Western universities close more language institutes
KEN MORIYASU, Nikkei staff writer
DALIAN, China -- As part of its strategy for greater international influence, China is spending big on Confucius Institutes, culture and language centers, around the world.
However, reports that these centers are deliberately pushing Beijing's stance on politically sensitive issues, such as Tibet and human rights, have brought the Communist Party's attempts at public outreach into strife within North American and European universities. Many such institutions have decided against renewing contracts and will close the Beijing-affiliated organizations on their campuses.
In June, Stockholm University will shut down the Confucius Institute that it opened in 2005. "The Confucius institute in Stockholm has existed for 10 years and has done very valuable work in teaching the Chinese language and promoting Chinese culture in Sweden," the university's vice-chancellor Astrid Soderbergh Widding told The Nikkei. "However, there are problems with hosting an institute funded by a foreign country within the university."
"We prefer to develop bilateral academic exchange agreements for both research and education. We already have several bilateral agreements in China," the vice-chancellor added. The decision is a surprise, as Stockholm University was the first to welcome one of Beijing's cultural institutes to Europe.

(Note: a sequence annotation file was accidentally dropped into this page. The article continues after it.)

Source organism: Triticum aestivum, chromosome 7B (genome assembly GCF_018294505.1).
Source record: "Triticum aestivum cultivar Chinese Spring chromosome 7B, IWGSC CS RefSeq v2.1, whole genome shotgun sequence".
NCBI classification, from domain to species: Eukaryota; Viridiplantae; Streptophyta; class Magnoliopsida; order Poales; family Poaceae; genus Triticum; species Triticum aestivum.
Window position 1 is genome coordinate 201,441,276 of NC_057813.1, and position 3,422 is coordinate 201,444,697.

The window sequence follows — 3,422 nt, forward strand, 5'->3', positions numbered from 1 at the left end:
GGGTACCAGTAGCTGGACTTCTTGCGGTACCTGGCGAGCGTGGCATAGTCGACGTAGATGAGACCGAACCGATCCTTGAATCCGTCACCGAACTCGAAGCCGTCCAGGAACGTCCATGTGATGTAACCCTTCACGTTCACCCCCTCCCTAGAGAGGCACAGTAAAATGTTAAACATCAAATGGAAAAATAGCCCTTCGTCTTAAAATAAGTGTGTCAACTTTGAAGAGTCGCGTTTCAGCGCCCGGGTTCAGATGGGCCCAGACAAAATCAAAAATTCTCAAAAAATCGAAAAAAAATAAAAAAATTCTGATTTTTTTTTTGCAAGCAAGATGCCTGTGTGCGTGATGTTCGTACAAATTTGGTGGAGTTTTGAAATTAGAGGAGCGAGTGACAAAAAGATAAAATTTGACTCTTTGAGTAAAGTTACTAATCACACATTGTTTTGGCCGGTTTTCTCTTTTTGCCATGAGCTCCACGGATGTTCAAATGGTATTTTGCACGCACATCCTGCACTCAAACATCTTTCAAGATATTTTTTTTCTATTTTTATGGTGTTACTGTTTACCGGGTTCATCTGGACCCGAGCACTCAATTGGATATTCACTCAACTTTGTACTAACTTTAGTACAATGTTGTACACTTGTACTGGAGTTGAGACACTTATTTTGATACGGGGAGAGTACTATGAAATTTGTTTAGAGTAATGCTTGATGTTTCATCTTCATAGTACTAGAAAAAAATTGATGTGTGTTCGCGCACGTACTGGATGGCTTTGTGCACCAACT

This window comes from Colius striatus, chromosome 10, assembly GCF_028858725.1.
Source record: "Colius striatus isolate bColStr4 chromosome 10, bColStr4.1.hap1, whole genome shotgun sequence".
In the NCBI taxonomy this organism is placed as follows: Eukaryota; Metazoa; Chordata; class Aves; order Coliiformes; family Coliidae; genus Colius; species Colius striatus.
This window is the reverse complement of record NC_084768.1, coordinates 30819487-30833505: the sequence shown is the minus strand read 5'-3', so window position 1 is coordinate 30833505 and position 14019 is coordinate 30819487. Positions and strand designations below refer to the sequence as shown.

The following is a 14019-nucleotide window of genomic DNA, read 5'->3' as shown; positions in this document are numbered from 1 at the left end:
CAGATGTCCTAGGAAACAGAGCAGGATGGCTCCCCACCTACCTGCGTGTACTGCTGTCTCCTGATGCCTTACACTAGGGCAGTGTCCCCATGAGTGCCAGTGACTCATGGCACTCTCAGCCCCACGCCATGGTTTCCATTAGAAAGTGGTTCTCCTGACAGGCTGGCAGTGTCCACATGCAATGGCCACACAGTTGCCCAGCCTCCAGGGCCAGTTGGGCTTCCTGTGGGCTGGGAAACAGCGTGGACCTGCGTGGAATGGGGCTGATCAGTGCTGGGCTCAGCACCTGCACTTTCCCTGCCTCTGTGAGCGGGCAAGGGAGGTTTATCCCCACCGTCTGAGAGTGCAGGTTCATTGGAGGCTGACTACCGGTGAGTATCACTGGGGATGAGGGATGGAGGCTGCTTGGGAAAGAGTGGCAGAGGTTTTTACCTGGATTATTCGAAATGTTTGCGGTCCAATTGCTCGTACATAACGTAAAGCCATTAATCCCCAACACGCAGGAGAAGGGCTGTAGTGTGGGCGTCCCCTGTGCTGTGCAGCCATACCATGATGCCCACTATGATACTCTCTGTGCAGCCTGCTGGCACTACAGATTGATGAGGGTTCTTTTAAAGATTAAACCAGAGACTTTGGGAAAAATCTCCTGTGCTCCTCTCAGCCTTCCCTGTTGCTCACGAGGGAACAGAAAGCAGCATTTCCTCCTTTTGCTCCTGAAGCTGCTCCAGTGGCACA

China launched the Confucius Institute initiative in 2004. It currently operates a total of 476 such organizations in 127 countries in North America, Europe, Asia, Africa as well as Central and South America.
Confucius Institute Headquarters, a body directly-run by China's Ministry of Education, pays the initial costs of $50,000 to $100,000 for setting up an institute and also dispatches accredited language instructors to teach in each location. In December last year, Yu Zhengsheng, a member of China's Communist Party Politburo Standing Committee, celebrated the opening of a Confucius Institute at Hanoi University during his trip to Vietnam. The move appears to be a push by Beijing to expand its network of influence by tying them to diplomatic visits by officials.
Nevertheless, greater numbers of Western universities are closing the Chinese institutes after becoming wary of the ways Beijing runs its international centers.
In 2013, the Confucius Institute at Canada's McMaster University, in Ontario Province, reportedly dismissed a Chinese language instructor over connections with Falun Gong, a Qigong-based spiritual movement under intense pressure and scrutiny from the Chinese central government. The university shut down the institute, stating that such practices do not comply with its principles of equality and anti-discrimination.
Last year, the University of Chicago and Pennsylvania State University also announced plans to close their Confucius Institutes.
Despite the closures, China remains positive. "Even now, we have received applications for Confucius Institutes from over 200 universities in 70 countries. Closure has happened to culture institutes run by other countries as well," said an official from Confucius Institute Headquarters.